Forbidden LEGO: Do Try This at Home

Reading Time: 2 minutes

forbidden legoforbidden legoForbidden LEGO, it conjures up memories of my mom busting me for making guns with my LEGO bricks — we had a no war toys house. But the title actually refers to the fact that the models presented in the book would never, for a variety of reasons, be produced as an official LEGO product. As the authors explain, the company sensibly enforces very strict and specific rules that builders follow in creating models. Of course, countless prototypes are created that violate these rules; some of them these ended up in Forbidden LEGO.

So what are these rules that cannot be broken? The authors (former LEGO employees) describe them thus: 1) No non-LEGO parts. 2) No modifications required of users, for example, drilling a hole in a LEGO brick or clipping off part of it. 3) No shooting out a projectile strong enough to tear through Seran wrap. 4) Never use glue when building. 5) No tinkering with battery pack voltages.

With all the introductory and explanatory text, and with detailed CAD instructions, there are actually only five projects in the book. I have no problem with this! There’s a lot more value to be gleaned from the book than just the models. The authors’ funny anecdotes as well as their insights on the LEGO corporate dynamic serve as a welcome accompaniment to the projects. The first model is a paper airplane launcher. The second project describes a catapult that uses a spoon to launch candy through the air. The third is a cannon that shoots ping-pong balls. The third project is an ATV supercharged by two MINDSTORMS battery packs. And the final project shows you how to build a LEGO machine pistol that shoots out bricks at high speeds. Of course, keeping with the book’s theme, every model includes a list of LEGO rules violated.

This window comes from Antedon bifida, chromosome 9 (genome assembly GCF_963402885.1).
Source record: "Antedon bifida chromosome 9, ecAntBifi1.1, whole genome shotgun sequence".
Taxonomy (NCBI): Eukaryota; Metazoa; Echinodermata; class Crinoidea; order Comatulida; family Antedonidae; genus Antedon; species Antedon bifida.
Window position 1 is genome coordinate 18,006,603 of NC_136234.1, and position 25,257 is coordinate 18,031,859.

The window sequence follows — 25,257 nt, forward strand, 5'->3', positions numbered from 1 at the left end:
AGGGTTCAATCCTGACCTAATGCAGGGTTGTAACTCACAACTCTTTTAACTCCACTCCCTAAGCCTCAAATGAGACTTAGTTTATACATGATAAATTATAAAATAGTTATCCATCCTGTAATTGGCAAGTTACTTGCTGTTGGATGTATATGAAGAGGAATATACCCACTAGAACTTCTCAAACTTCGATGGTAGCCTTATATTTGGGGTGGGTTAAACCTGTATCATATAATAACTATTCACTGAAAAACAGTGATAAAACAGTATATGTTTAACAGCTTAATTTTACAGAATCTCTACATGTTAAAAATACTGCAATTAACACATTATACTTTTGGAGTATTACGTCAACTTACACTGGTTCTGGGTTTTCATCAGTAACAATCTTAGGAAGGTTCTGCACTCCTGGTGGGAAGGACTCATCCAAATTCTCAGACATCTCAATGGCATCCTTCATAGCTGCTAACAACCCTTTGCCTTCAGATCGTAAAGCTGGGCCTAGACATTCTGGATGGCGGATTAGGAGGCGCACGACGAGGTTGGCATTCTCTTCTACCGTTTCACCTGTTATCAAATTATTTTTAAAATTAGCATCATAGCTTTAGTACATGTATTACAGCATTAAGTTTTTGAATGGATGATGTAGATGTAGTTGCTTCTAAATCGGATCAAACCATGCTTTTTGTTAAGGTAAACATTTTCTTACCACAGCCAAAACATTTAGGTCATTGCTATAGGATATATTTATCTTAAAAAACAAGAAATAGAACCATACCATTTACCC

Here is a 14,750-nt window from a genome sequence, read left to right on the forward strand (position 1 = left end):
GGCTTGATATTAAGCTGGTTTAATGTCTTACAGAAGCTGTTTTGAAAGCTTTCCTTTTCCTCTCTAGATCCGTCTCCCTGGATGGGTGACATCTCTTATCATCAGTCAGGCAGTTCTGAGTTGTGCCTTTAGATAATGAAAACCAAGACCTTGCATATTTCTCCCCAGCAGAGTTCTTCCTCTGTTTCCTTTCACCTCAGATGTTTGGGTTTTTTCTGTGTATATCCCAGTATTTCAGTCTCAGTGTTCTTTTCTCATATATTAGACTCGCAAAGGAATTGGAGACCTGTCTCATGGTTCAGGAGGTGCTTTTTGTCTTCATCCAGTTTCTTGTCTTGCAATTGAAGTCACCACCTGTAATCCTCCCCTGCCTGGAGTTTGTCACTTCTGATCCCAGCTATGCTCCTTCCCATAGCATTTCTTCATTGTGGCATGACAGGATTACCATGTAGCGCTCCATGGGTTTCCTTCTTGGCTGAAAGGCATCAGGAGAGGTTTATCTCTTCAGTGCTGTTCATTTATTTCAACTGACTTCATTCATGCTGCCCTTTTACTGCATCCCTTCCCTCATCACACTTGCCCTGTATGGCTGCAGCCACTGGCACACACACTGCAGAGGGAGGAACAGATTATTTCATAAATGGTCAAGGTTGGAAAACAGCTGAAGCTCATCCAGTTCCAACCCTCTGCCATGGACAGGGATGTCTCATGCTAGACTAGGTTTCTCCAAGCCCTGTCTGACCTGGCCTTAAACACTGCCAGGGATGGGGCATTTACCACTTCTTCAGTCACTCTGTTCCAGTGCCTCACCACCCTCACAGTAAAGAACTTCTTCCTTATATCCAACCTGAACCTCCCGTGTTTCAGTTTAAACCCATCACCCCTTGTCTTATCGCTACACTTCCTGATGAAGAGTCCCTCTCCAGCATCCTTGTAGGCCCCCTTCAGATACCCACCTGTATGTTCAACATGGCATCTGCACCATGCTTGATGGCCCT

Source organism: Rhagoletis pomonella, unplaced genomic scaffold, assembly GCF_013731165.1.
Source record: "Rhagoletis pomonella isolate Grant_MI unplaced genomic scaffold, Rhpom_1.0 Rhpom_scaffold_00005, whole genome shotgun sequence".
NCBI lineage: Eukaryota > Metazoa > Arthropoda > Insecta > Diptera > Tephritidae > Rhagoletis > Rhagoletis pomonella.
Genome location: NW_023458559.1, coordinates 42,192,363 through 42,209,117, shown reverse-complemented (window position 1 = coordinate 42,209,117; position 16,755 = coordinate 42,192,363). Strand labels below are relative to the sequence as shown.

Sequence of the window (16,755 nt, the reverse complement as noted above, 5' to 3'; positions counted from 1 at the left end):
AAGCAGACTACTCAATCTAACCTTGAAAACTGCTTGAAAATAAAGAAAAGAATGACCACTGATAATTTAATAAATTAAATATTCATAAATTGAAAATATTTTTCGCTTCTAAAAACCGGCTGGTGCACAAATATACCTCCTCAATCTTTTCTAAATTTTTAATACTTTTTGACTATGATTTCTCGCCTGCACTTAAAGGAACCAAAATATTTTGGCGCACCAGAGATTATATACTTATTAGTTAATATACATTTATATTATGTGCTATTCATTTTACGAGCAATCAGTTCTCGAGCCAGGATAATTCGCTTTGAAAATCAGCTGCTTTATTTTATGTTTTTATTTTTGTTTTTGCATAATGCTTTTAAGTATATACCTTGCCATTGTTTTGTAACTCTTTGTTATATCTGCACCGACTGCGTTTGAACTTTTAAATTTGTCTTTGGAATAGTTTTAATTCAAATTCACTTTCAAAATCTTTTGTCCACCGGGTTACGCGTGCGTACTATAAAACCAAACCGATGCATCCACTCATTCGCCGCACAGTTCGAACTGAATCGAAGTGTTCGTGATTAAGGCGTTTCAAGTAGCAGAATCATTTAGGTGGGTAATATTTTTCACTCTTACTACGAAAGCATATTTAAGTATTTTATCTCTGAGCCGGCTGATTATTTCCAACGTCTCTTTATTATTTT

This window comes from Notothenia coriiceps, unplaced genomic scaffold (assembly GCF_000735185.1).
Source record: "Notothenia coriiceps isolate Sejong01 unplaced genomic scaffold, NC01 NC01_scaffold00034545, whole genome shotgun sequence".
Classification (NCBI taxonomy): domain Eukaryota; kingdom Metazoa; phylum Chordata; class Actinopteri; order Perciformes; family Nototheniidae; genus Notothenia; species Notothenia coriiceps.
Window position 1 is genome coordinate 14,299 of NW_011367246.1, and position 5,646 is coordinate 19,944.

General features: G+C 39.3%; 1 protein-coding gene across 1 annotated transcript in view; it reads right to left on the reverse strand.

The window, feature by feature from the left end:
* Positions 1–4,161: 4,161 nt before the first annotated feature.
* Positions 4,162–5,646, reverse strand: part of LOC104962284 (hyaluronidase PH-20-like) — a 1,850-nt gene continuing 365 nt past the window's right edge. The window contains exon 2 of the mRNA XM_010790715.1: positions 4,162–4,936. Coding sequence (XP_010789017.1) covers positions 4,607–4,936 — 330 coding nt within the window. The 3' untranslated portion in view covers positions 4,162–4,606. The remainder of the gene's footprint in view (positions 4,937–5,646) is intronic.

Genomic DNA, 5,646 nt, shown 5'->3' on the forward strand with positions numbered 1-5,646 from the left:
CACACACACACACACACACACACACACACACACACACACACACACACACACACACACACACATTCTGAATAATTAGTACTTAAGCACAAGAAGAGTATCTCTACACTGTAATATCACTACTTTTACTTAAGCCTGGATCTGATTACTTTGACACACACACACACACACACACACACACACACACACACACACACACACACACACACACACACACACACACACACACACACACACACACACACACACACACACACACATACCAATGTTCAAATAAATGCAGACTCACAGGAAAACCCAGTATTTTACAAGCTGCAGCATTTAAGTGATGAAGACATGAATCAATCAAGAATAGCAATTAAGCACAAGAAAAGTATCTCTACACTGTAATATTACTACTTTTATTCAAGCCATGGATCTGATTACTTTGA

In some respects this book embodies the true value of the LEGO toy — it’s not the official models you buy in boxes, though those are great; we’re having so much fun with Mars Mission at home. But what’s wonderful about LEGO is what you invent after you build the model. You throw away the instructions and create something new and crazy.

Whether it’s forbidden or not is up to you.

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